It shouldn't come as a surprise that Amazon's (NASDAQ:AMZN) torrid pace of Prime membership growth had to slow down at some point. Amazon seemed to hit peak membership growth in 2014 and 2015 at around 50%, but growth has slowed considerably over the last couple years.
According to Consumer Intelligence Research Partners' latest estimates of Prime membership in the United States, growth has fallen off a cliff. After 12% year-over-year growth in July, CIRP estimates just 8% annual growth as of October.
About 60% of Amazon customers subscribe to Prime, but getting that last 40% will be a lot harder than the first 60%. Investors shouldn't fret about membership growth, though, as there are a couple of big reasons to feel positive about the current state of Prime.
The gap between Prime member spending and nonmember spending is growing
Prime members have historically spent more on Amazon than nonmembers. But where Prime members used to spend around 1.8 times as much as nonmembers, on average, that number has climbed to about 2.3 times.
At the end of 2015, Prime members spent an average of $1,100 on Amazon per year. Nonmembers spent an average of just $600. In its most recent estimate, CIRP says Prime members spend $1,400 per year, while nonmembers still spend just $600. While CIRP's estimates vary from quarter to quarter, the overall trend is that Prime members are spending more and nonmembers are spending less.
There are two reasons for that. The first is that frequent shoppers self-select Prime. If a person finds themselves ordering repeatedly from Amazon (and spending more than average), they're more likely to sign up for Prime.
The second reason is much more valuable for investors. Prime members become increasingly loyal to Amazon over time. CIRP found that the longer a person has been a Prime member, the more likely they're a high spender.
So if Amazon can maintain a strong membership retention rate, it should continue to see the gap increase between member and nonmember spending.
Still growing despite the price increase
Amazon raised the price of Prime earlier this year for both monthly and annual members. In previous years, CIRP pointed to the monthly payment option as a key driver of membership growth. But with the price climbing by $2 per month, it's considerably less appealing.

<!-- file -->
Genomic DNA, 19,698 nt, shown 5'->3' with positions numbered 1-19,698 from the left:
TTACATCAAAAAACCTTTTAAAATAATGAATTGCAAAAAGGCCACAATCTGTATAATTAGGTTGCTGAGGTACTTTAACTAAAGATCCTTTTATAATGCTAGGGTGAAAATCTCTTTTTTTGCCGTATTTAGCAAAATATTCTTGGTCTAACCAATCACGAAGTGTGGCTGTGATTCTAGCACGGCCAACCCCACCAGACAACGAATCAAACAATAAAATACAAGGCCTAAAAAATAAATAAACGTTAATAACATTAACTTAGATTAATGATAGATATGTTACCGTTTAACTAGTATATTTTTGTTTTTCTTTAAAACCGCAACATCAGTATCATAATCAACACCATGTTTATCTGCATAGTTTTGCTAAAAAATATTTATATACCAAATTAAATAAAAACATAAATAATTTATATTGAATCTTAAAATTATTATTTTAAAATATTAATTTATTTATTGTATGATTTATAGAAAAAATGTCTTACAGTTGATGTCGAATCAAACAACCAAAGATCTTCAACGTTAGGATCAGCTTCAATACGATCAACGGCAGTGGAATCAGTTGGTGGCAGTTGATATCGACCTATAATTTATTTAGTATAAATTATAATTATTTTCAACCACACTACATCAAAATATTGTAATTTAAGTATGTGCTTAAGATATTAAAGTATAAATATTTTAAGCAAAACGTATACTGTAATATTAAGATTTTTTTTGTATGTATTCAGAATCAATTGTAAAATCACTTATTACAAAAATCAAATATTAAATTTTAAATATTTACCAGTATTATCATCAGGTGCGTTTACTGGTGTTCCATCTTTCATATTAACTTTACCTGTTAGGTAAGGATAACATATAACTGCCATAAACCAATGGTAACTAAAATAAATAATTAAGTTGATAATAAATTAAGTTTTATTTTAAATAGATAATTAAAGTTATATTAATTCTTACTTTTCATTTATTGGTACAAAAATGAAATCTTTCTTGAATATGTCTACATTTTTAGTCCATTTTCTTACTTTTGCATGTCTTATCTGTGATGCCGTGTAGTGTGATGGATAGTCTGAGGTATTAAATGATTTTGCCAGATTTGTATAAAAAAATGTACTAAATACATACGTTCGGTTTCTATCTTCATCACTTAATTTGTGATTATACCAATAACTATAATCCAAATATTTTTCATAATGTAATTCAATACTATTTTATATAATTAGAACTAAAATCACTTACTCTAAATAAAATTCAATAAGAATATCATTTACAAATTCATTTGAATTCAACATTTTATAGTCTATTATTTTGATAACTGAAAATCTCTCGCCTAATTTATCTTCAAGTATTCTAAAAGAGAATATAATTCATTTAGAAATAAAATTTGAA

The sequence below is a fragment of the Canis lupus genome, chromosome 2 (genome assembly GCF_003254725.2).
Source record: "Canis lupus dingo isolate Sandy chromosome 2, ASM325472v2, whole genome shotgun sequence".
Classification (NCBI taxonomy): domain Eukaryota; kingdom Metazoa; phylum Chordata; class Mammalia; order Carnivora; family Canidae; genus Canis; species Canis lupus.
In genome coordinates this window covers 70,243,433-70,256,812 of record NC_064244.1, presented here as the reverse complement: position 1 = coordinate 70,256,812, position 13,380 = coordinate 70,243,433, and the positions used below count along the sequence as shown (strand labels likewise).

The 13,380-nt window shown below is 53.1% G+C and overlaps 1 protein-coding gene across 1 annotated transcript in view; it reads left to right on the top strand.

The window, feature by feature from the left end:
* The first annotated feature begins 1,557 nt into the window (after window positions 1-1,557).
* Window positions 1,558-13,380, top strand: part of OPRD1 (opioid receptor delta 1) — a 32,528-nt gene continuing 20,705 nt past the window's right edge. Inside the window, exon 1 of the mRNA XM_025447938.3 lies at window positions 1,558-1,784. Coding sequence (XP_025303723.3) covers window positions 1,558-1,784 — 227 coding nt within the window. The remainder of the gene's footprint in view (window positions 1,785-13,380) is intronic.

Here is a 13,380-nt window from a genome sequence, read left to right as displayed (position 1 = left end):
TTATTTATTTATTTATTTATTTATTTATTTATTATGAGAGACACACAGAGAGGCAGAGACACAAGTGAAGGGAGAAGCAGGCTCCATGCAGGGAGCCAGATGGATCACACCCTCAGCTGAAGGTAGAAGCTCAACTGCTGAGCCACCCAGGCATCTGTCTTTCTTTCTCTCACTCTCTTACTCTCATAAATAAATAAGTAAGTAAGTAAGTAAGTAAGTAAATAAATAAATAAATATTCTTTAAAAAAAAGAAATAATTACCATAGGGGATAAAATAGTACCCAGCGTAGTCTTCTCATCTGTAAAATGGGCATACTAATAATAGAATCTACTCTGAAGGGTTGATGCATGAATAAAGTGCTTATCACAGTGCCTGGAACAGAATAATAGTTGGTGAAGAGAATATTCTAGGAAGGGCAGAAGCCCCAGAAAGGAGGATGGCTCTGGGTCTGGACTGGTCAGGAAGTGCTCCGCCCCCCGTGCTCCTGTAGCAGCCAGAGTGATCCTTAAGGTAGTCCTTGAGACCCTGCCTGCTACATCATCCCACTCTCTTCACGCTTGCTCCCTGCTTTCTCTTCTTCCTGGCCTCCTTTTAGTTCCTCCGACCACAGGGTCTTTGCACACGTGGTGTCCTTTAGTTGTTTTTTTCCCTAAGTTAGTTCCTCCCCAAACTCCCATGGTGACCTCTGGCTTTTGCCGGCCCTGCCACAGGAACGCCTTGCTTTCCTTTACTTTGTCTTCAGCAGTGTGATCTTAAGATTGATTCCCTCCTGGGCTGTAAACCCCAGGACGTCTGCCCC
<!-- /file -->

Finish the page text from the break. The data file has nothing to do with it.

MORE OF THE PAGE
Nonetheless, Amazon has continued to add at least some new members. "Memberships" increased by an estimated 2 million over the past three months. (Note that 2 million represents individuals with access to a Prime account, sometimes through sharing, so the actual number of memberships sold is lower.)
If Amazon can increase the price of Prime by 20% and most people aren't cancelling and others are still joining, that's a great sign. First of all, those increased subscription sales fall straight to Amazon's bottom line. The price hike could be worth $1 billion in yearly profits to the company -- the estimated 56 million U.S. households with a Prime membership multiplied by $20.
Second, the continued loyalty despite the price increase might only make customers more loyal due to the sunk cost fallacy, i.e., after spending $119 on an annual membership, consumers could be more likely to seek out ways to maximize their "investment." They might buy exclusive deals on Prime Day or take advantage of discounts or free home delivery at Whole Foods. Or they might simply shop more often at Amazon to take advantage of the two-day shipping they've already paid for.
While membership growth might be flattening out in the U.S., Prime is still a major revenue and profit growth driver for Amazon thanks to growing spending from members and the improved profitability of the new pricing. With nearly 100 million Americans using Prime, Amazon's focus should now be on maximizing its potential profit from those customers. So far, it's doing a great job.
John Mackey, CEO of Whole Foods Market, an Amazon subsidiary, is a member of The Motley Fool's board of directors. Adam Levy owns shares of Amazon. The Motley Fool owns shares of and recommends Amazon. The Motley Fool has a disclosure policy.